Continuing on with another Slavic entry. Possibly French, Spanish, Swedish and Nepalese are in the works.
Finally I managed to get another language to my Swadesh composites project: Dutch.
The whole concept of an English Swadesh composite begs the question: “Where are Swadesh composites for other languages?” Wonder no more! Last night I recorded the Swadesh List for Polish (Polska), with thanks to Karoline Gierymski. Tonight I chopped and squished all those Polish words and came up with this composite:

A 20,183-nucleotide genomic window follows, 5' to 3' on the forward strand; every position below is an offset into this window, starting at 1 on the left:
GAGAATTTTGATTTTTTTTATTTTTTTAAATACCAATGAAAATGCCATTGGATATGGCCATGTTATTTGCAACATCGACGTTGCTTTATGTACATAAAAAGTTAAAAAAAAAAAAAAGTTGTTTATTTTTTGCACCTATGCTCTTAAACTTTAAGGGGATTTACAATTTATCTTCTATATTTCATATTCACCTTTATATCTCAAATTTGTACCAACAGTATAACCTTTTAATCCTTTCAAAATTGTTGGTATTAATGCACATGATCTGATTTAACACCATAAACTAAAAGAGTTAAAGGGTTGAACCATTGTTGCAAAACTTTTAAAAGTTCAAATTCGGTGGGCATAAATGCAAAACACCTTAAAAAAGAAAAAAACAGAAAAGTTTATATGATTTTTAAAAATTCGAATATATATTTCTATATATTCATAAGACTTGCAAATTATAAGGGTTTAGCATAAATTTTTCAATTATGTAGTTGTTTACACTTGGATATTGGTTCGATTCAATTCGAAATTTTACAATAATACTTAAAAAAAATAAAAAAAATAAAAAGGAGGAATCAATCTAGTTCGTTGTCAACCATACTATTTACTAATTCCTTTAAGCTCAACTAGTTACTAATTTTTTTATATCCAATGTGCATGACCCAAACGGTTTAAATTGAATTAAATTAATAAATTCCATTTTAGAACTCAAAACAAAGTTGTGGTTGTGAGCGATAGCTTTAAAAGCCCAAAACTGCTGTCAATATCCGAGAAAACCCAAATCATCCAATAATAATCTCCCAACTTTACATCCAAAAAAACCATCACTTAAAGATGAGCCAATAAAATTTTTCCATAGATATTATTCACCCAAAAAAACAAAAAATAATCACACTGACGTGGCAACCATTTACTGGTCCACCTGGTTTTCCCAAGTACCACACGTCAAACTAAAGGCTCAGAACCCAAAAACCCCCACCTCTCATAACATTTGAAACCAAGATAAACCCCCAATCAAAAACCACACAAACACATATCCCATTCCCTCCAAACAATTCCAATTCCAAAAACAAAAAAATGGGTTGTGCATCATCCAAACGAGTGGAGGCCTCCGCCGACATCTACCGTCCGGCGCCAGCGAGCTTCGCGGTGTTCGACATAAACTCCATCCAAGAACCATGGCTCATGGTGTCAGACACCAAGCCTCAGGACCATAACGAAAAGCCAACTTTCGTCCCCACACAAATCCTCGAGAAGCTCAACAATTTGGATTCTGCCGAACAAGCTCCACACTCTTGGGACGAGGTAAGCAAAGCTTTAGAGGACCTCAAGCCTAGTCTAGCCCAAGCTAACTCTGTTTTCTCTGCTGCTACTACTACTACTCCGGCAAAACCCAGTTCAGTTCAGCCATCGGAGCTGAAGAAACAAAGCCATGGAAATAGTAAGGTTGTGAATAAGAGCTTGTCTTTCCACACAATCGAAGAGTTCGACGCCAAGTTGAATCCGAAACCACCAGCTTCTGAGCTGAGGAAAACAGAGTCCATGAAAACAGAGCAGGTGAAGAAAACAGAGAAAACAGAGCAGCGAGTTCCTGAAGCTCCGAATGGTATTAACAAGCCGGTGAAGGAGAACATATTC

I kinda overloaded the sound layering engine in Adobe Soundbooth with 207 tracks of audio, so the original sound file I made was very clippy and full of digital static. This time I chopped the project into 23 groups of 9 sounds and then layered the resulting files together. This was still staticky, so I
So here’s another crazy little idea of mine. There exists a linguistics tool called a Swadesh List, which was invented by Morris Swadesh in the 50s and consists of 207 words that, hopefully, would be common throughout human languages. It’s used both as a bare-bones primer for newly discovered languages and as a way to